User Account Control in Windows (UAC) is a security layer added to the operating system to prevent unauthorized changes that could affect the security or settings of different users using the same computer. In general, it is recommended to keep it activated at one of its levels. But, if only you use the computer and you have enough control and trust in the applications you run, you can easily disable UAC and get rid of the rather heavy notifications that its use entails and the consequent delay.
It must be said that Microsoft released UAC in Windows Vista and it was one of the most criticized features of what ended up being one of the “Microsoft’s Worst Operating Systems”. Perhaps without deserving it… In the case of account control, it was probably not well explained/understood and the large number of notices it returned was perceived by users as an annoyance that slowed down his work and not as it was intended: an improvement of Windows security.
How UAC works
In Windows, contrary to what is generally the case in other systems such as Linux, applications are executed by default without any administrative permission. They have the same permissions as a standard user account, they cannot make any changes to the operating system, its system files, or registry settings. Also, they cannot change anything owned by other user accounts.
When an application requires changes that affect other user accounts, modifications to Windows system files and folders, or installation of new software, a UAC prompt is displayed, requesting permission. If the user denies the authorization the change is not carried out. If the user authorizes it (and enters the administrator password when required), the application receives administrative permissions and can make any system changes it wishes.
Microsoft has been improving this feature in the following operating systems, especially by doubling the number of its levels to improve management adapting to the type of user and the use of the equipment. Windows 11 maintains the four levels present in Windows 10. They are self-explanatory and range from disabled (not recommended by Microsoft) to maximum protection where the UAC will ask for authorization on any changes when applications try to install software or make changes to the system. computer and/or in Windows settings.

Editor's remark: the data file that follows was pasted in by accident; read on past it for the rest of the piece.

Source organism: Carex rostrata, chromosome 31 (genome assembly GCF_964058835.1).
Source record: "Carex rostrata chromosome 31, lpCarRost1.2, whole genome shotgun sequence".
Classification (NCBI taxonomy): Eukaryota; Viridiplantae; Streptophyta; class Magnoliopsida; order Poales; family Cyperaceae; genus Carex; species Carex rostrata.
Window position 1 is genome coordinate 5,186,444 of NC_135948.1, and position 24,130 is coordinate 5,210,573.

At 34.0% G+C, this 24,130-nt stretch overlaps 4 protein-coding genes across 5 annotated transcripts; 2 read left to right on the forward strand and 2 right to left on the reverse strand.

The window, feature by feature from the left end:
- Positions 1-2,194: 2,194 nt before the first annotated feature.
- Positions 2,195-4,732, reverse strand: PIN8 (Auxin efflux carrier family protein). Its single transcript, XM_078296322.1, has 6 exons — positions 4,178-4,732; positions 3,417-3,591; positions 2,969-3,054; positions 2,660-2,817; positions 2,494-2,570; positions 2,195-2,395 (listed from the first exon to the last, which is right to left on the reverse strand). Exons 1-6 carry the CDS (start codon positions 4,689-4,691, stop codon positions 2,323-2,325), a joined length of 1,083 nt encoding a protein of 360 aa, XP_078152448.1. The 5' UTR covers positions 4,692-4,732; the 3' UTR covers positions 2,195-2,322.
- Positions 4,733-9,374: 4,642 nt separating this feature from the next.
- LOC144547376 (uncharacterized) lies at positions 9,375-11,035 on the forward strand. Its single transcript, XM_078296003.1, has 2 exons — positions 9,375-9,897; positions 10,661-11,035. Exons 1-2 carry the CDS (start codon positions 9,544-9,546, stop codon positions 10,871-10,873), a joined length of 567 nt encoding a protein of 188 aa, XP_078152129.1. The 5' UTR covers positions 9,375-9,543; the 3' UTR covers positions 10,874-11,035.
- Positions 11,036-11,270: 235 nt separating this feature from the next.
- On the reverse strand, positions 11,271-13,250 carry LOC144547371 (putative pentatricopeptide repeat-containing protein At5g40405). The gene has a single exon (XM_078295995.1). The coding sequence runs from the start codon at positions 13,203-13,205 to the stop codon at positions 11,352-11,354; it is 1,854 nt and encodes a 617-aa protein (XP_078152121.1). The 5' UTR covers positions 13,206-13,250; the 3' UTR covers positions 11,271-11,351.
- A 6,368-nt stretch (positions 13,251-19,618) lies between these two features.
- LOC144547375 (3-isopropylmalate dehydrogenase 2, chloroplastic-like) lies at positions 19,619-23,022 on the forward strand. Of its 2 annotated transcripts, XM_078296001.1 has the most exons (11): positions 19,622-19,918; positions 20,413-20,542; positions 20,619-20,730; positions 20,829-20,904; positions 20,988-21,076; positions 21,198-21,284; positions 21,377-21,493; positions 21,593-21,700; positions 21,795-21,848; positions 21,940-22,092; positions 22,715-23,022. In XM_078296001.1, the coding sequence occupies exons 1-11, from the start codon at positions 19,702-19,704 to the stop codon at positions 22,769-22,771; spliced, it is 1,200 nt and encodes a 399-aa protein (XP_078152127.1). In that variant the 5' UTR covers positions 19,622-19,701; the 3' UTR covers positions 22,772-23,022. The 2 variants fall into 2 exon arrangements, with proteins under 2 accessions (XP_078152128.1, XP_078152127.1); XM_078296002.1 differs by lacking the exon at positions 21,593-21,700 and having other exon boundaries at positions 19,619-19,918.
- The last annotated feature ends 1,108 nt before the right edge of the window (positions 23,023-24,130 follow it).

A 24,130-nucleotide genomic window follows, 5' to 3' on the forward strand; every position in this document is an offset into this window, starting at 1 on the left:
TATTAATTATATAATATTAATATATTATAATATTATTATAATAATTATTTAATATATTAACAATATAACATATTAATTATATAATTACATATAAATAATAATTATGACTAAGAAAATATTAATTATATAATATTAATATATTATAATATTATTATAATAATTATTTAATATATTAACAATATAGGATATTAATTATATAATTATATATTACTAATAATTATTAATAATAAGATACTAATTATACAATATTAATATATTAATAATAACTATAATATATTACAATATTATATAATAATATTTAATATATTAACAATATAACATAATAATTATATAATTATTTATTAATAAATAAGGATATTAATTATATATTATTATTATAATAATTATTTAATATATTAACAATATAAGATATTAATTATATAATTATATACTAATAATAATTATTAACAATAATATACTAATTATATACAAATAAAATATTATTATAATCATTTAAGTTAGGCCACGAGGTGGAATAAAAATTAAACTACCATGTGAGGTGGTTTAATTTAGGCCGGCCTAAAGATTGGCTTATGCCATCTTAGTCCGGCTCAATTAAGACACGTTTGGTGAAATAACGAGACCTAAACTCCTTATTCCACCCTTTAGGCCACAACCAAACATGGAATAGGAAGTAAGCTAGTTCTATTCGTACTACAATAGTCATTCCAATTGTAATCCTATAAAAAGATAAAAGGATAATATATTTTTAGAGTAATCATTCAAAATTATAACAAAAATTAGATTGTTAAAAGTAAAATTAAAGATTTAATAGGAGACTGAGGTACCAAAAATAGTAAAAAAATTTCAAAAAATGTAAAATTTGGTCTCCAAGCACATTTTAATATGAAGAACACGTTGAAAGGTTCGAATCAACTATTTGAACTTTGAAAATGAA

How to disable UAC
User account control improves security, but it is quite annoying and delays production when we have to make configuration changes to the computer, install program batteries or if we work with an administrator profile. If we have control over what we are doing we can deactivate it or choose a lower level.
The easiest and most direct way is:
- Type UAC in the Windows search engine and access the tool.
- Move the slider down to disable UAC completely or select the level you prefer.
- Type msconfig in the Windows search engine and access the System Configuration tool.
- Click the Tools tab. You will see a list of tools that can be managed. Locate Disable UAC and click on start.
There is another method that goes beyond what we intend with these MC Basics, but if you are an advanced user or administrator, you should know that the most complete management is done with the group policy editor, accessible from the “Start Menu > run > gpedit.msc”. Once in the editor navigate to “Computer Configuration > Windows Settings > Security Settings > Security Options”. Find User Account Control policies to tailor their use to your needs. There is a ten that you can manage.